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    1. Mahoday main bahut vinamrata se kehna chahunga ki agar aap bhi gugal se Angrezi sabdo ke anuwad karke kewal Hindi bhasa ka prayog karte to hriday ko atyant prashanta hoti ki koi Hindi ki puri tarah se samman karta hai.

      Shhama Karen, Rakesh Ji, jahan tak meri jaankari hai, alp bhi ho sakti hai, Bharat desh me bahut sari matribhasayen hain parantu koi rastra bhasa nahi hai.

      Meri tippani ka galat arth na lagayen mera uddheshya aapko aahat karna nahi hai. Agar aisa hota to main apna uttar aapko Tamil me likh ke deta aur kehta ki gugal ka prayog karke anuwad kar len. Maine Devnagri ki jagah Roman lipi ka prayog jarur kiya hai par aapki angrezi ke proyog ko dekh kar aasha karta hoon ki aapko samajh aa gaya hoga.

      Dhanyawad. Aapka din mangalmay beete!

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    2. താങ്ങ്കളുടെ തമാശ എനിക്കിഷ്ട്ടമായി .

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  5. I am not for or against, but the fact is that across the length and breadth of the country (even beyond the mainland..Port Blair for instance) people comfortably understand and speak Hindi..some may pose ignorance if asked for directions but the same are receptive and interested when talked shop..no issues:)

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    1. Visit my village, Amit ji,and you won't find a single person responding to Hindi.

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  6. If Hindi had not been used as a tool to mock others, I would have welcomed the move with open heart.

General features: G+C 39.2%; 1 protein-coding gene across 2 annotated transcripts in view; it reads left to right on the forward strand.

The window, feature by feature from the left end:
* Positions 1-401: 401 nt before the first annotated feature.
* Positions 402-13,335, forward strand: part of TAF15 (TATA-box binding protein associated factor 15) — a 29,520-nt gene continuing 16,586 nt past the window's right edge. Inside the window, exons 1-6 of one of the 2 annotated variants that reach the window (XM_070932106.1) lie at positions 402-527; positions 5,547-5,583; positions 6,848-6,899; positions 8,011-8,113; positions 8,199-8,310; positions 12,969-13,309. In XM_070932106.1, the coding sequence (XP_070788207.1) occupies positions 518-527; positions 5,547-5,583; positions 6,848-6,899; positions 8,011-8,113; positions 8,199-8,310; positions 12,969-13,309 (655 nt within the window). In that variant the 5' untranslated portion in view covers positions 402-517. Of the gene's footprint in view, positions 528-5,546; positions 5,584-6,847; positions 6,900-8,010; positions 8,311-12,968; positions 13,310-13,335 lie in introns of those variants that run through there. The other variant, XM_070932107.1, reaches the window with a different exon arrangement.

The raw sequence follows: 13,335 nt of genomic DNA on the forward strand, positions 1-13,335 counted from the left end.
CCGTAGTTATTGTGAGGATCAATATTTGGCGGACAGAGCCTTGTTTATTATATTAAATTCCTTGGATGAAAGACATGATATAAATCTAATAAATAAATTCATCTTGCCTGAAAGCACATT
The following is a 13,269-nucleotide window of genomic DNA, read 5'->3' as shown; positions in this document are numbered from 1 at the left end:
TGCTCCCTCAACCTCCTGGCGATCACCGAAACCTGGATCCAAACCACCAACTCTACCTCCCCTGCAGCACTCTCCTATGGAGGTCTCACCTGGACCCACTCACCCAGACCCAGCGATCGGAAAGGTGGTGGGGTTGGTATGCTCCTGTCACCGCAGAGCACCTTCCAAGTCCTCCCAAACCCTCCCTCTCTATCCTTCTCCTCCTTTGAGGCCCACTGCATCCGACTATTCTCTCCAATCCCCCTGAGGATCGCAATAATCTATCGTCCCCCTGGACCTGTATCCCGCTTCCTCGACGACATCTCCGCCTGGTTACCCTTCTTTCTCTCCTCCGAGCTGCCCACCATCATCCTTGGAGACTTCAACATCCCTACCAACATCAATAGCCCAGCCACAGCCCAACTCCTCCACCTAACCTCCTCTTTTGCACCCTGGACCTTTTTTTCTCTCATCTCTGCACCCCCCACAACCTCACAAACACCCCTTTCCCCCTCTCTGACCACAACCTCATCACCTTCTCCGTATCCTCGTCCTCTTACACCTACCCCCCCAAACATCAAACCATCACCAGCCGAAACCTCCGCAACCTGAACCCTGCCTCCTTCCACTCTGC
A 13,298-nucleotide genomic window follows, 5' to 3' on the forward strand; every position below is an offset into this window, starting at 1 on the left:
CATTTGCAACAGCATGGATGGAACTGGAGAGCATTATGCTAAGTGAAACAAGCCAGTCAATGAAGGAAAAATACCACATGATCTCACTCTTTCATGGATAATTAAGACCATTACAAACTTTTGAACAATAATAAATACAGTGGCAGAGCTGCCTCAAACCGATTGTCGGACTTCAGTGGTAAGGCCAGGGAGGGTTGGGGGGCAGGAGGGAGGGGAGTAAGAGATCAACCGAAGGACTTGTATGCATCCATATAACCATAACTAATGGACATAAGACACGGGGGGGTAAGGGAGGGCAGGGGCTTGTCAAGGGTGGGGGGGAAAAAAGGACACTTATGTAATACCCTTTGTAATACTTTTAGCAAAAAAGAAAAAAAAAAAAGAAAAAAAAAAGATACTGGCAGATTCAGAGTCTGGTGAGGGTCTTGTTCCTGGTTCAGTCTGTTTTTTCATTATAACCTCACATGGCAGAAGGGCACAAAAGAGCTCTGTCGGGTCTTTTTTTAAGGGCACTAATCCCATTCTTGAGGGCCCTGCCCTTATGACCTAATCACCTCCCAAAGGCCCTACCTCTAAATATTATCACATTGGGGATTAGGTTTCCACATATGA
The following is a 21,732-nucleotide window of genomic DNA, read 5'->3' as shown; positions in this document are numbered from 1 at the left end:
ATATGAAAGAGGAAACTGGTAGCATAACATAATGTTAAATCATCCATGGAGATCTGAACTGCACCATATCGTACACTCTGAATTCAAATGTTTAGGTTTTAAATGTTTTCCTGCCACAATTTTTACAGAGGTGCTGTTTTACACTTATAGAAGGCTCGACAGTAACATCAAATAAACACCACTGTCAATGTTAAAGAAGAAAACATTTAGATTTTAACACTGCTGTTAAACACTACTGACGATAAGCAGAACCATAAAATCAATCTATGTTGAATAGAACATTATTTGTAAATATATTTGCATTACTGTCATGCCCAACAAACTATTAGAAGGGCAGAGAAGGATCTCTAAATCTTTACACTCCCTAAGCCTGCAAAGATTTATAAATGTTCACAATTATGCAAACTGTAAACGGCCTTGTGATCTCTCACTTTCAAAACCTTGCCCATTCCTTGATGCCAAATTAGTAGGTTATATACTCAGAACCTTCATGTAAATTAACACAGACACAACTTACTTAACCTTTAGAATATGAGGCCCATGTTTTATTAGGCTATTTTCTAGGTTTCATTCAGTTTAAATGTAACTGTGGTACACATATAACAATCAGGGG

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    1. Right perspective. I agree. I would like to go beyond. It's not just about mocking. It's more about domineering.

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  7. Its funny that people of this country are happy to learn a foreign language and call that "pragmatic" and find it a matter of pride to say that they will not learn another language from the same country. This blind mental block against Hindi , or any language for that matter, does not help anyone. In fact, blind hatred of any kind cannot be appreciated.

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    1. So why don't you learn my language instead of ordering me to learn yours. Show me the example instead of preaching to me!

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  8. I am also against any kind of such imposition.

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    1. There's no need of Imposition if people find the language useful to them. If it's useless imposition won't work. So in any case imposition is unwarranted.

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  9. Oh I wish more people got this! As a school teacher in a CBSE school in Bangalore, I find this imposition ridiculous. We have children in the school who speak Hindi at home already having trouble with the very literary/bookish kind of language the textbooks promote. If a non-native Hindi speaker were to learn that, it'll be terribly hard, and mostly useless if they were to continue living in the south. And then here's how it'll play out - the students will not score well on the subject, CBSE will realize that very late into its imposition, the exams will be simplified till you reach a point where just about anyone can clear them, and the whole point of teaching Hindi for the sake of 'language pride' or whatever will not be met anyway.
    Conversational Hindi, the useful kind, can be acquired from movies, yea!